Bedside Ultrasound For Acute Appendicitis - Featuring Colorized Images

This is a co-post between The POCUS Atlas and Clinical Monster. We shared our images and overlaid color for a comprehensive review of anatomy and how to perform POCUS for appendicitis. 

Author: Dr. Miguel Martinez Romo, Dr. Roshanak Benabbas; Images: Dr. Sathya Subramanian, Editing/Colorizing by Dr. Matthew Riscinti; Editing: Dr. Ian Desouza, Dr. John Kilpatrick, Dr. Randi Ozaki

Part 1: Evidence, Technique and Anatomy

The Evidence 

Appendicitis is a surgical emergency commonly encountered in the emergency department. In a patient with undifferentiated right lower quadrant pain, appendicitis is often at the top of the differential or is a diagnosis that the provider often feels has to be “ruled-out.” Ultrasonography has emerged as a tool to aid in the diagnosis of appendicitis while also reducing radiation exposure, particularly in children.

…But how accurate is point-of-care-ultrasound (POCUS) at diagnosing acute appendicitis?

In a systematic review and meta-analysis of four studies including 461 pediatric patients, POCUS by emergency physicians had 86% sensitivity and 91% specificity. The positive and negative Likelihood Ratios (LR) were 9.24 and 0.17, respectively. All included studies were prospective and were moderate to high quality (1).


Using this data, POCUS can diagnose acute appendicitis, without the need for radiologist-performed ultrasound, CT, or MRI. However, if POCUS is equivocal or negative, appendicitis cannot be ruled out without further studies. (1)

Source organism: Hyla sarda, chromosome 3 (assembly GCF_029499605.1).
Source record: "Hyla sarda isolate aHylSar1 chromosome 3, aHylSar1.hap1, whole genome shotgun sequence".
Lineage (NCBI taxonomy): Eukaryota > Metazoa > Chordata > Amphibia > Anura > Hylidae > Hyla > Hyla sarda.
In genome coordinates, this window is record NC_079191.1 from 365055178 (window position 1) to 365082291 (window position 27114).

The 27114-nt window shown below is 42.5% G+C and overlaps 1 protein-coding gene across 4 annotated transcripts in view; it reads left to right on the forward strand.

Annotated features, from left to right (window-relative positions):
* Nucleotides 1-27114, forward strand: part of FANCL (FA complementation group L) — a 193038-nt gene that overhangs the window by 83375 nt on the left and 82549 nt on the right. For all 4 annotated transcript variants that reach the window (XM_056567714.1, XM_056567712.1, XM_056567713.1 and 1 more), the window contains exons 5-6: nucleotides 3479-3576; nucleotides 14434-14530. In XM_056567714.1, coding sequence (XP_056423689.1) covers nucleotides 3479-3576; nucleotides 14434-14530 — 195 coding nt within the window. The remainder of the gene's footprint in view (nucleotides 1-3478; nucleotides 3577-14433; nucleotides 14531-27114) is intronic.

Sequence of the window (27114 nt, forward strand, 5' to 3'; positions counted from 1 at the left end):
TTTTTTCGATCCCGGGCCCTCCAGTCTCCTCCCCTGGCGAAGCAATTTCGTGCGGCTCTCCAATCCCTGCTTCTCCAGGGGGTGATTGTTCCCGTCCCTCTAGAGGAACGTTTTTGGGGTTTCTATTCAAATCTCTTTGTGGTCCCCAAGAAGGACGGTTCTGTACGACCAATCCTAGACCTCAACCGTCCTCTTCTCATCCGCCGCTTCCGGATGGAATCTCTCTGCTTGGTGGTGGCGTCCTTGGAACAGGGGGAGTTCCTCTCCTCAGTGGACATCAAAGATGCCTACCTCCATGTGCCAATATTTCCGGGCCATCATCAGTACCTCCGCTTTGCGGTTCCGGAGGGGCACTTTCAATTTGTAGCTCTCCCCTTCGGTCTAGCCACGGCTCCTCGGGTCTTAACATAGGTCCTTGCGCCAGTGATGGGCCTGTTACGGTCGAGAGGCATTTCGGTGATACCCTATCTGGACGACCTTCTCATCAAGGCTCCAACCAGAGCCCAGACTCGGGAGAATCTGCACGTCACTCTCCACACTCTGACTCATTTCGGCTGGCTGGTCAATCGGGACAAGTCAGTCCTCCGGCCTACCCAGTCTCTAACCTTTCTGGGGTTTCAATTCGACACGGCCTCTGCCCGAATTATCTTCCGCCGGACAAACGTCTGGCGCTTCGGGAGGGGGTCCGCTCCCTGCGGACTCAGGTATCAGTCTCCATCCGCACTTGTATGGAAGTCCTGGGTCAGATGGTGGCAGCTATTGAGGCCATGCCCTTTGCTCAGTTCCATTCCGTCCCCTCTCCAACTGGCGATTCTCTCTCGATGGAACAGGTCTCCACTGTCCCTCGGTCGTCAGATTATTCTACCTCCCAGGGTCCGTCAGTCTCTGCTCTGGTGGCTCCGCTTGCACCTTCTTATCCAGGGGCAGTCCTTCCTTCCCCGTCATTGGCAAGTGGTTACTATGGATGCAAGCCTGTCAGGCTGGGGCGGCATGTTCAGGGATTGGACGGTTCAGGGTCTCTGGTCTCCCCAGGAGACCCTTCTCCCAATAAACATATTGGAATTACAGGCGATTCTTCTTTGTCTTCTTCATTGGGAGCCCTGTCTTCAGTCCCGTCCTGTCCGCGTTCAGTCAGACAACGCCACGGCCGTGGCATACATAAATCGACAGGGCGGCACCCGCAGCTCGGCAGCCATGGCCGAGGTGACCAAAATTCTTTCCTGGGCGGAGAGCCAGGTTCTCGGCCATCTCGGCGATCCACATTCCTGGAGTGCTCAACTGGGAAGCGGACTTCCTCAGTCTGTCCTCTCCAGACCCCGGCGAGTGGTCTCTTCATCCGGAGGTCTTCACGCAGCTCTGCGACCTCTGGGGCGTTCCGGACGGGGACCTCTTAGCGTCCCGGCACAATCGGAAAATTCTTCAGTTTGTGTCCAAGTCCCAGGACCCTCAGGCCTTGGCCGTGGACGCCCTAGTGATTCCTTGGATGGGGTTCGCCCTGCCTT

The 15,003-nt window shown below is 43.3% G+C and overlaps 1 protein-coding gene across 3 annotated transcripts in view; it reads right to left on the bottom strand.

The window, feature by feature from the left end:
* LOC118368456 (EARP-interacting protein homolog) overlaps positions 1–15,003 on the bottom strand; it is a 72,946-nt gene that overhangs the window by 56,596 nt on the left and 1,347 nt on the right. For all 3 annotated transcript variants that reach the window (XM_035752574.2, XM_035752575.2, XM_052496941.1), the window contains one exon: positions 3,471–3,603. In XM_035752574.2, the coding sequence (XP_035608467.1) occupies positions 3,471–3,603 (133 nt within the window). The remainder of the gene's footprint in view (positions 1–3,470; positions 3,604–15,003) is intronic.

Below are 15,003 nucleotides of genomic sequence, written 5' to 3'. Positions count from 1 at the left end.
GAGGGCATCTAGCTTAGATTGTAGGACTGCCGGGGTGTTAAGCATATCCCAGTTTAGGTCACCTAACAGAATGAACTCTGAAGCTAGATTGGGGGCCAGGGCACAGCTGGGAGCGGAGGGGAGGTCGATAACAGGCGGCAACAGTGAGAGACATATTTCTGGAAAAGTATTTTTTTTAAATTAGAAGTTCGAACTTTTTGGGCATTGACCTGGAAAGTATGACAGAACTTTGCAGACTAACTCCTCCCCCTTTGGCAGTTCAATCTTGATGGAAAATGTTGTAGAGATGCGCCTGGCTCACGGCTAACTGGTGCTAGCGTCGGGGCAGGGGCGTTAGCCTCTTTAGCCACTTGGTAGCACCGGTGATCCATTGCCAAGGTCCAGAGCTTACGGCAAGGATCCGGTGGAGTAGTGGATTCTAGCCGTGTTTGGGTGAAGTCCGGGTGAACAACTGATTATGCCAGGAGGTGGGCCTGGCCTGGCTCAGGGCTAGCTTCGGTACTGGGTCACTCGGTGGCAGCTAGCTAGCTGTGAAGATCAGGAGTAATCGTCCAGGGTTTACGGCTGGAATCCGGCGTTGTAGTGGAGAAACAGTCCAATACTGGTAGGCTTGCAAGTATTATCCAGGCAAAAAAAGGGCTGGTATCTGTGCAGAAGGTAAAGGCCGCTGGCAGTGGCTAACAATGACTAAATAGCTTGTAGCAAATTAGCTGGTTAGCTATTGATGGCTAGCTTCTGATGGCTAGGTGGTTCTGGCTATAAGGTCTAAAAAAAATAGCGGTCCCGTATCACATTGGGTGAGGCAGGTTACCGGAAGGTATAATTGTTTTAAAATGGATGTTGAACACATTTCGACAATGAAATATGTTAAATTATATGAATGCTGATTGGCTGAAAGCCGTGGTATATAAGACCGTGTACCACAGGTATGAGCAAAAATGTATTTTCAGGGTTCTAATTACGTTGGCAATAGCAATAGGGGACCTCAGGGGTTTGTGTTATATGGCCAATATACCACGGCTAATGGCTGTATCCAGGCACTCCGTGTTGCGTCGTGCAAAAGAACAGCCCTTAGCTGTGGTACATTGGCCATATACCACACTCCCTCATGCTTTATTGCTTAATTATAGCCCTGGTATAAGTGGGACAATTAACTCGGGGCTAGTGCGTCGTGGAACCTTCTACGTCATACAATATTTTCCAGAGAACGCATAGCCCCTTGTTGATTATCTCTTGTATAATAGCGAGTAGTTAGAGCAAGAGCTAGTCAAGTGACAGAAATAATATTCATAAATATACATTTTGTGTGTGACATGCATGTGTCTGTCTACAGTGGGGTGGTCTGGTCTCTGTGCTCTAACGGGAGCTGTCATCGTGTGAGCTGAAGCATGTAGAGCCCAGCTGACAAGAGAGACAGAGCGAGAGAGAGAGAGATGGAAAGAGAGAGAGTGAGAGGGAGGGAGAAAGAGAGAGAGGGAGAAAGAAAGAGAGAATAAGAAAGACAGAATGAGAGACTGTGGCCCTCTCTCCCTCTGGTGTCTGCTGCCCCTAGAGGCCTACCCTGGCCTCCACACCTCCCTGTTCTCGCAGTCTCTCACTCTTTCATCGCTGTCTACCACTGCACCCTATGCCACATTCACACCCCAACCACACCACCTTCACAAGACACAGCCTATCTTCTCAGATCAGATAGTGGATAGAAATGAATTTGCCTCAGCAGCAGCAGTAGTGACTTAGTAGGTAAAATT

Technique & Anatomy


In pediatrics and thin adults, the linear probe will work most of the time. In those with larger habitus, it may be difficult to visualize the appendix and landmarks. Here you should use a lower-frequency probe, such as the curvilinear or phased-array, to gain adequate depth.

Point-of-maximal tenderness Technique: Put the probe where it hurts!

1.     Place the patient supine

2.     Place the probe over the point of maximal tenderness in the RLQ or ask the patient to place the probe at the most painful site. If its appendicitis and it is tender in the RLQ, they're likely pointing to the area that the inflamed appendix is irritating the peritoneum

3.     Use “graded compression” until landmarks are visualized - the right psoas (P) muscle and the iliac vessels (Ia and Iv) - and/or appendix, which will appear as a blind-ended pouch. The appendix is found either in between these structures and/or anterior to these structures.

  • Graded compression moves gas and bowel out of the plane of the ultrasound bringing the appendix closer to the abdominal wall, making it more easily visualized.

Black and white, color overlay, and labeled images of normal right lower quadrant anatomy. Ap = Appendix, P = Psoas, Ia = Iliac Artery, Iv = Iliac Vein. 

4.     Once visualized, confirm that it is the appendix by visualizing it in both the transverse and longitudinal plane; the appendix should be a blind-ending tubular structure.